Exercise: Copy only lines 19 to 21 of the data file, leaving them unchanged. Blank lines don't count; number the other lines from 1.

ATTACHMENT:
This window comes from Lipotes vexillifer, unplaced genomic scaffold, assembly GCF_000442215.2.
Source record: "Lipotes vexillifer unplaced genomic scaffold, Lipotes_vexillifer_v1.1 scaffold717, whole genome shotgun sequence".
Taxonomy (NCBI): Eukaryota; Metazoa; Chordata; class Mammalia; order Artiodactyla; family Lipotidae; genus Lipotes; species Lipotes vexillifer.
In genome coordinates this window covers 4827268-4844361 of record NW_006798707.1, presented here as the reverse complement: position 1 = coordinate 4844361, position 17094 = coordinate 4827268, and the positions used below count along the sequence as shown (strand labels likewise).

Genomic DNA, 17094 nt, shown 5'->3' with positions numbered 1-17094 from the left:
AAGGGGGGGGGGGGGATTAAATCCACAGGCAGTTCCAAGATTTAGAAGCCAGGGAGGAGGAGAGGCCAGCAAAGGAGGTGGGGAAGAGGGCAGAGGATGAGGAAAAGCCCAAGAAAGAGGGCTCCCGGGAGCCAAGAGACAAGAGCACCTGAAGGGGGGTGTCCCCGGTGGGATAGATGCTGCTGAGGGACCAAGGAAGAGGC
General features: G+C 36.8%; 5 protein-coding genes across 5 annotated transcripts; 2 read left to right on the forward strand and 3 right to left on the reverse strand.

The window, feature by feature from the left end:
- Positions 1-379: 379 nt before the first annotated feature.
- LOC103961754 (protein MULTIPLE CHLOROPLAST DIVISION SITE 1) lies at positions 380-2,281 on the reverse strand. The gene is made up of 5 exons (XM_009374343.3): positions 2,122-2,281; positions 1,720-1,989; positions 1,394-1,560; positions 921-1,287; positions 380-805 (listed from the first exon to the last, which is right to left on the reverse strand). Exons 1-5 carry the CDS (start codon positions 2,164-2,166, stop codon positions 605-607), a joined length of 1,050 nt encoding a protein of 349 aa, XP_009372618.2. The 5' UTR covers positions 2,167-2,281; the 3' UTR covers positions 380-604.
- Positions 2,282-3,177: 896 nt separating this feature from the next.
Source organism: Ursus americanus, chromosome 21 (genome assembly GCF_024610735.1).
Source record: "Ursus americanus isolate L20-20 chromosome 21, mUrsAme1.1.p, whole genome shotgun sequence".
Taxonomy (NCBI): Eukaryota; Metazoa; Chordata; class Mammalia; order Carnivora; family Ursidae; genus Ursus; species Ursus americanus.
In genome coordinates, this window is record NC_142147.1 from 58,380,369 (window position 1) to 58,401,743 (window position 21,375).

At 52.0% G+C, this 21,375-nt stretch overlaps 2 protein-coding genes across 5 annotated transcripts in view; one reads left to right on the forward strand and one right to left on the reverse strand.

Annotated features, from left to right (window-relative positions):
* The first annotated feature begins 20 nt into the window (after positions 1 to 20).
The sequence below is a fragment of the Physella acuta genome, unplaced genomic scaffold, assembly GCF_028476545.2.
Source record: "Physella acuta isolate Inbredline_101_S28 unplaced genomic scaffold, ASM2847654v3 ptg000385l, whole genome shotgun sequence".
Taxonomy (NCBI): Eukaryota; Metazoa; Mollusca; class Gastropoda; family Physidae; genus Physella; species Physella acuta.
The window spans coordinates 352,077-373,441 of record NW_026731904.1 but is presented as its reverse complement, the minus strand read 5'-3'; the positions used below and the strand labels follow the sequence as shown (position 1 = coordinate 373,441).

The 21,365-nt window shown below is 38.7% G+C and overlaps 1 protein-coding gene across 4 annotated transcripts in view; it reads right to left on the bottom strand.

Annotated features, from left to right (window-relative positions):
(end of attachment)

The sequence below is a fragment of the Physella acuta genome, unplaced genomic scaffold, assembly GCF_028476545.2.
Source record: "Physella acuta isolate Inbredline_101_S28 unplaced genomic scaffold, ASM2847654v3 ptg000385l, whole genome shotgun sequence".
Taxonomy (NCBI): Eukaryota; Metazoa; Mollusca; class Gastropoda; family Physidae; genus Physella; species Physella acuta.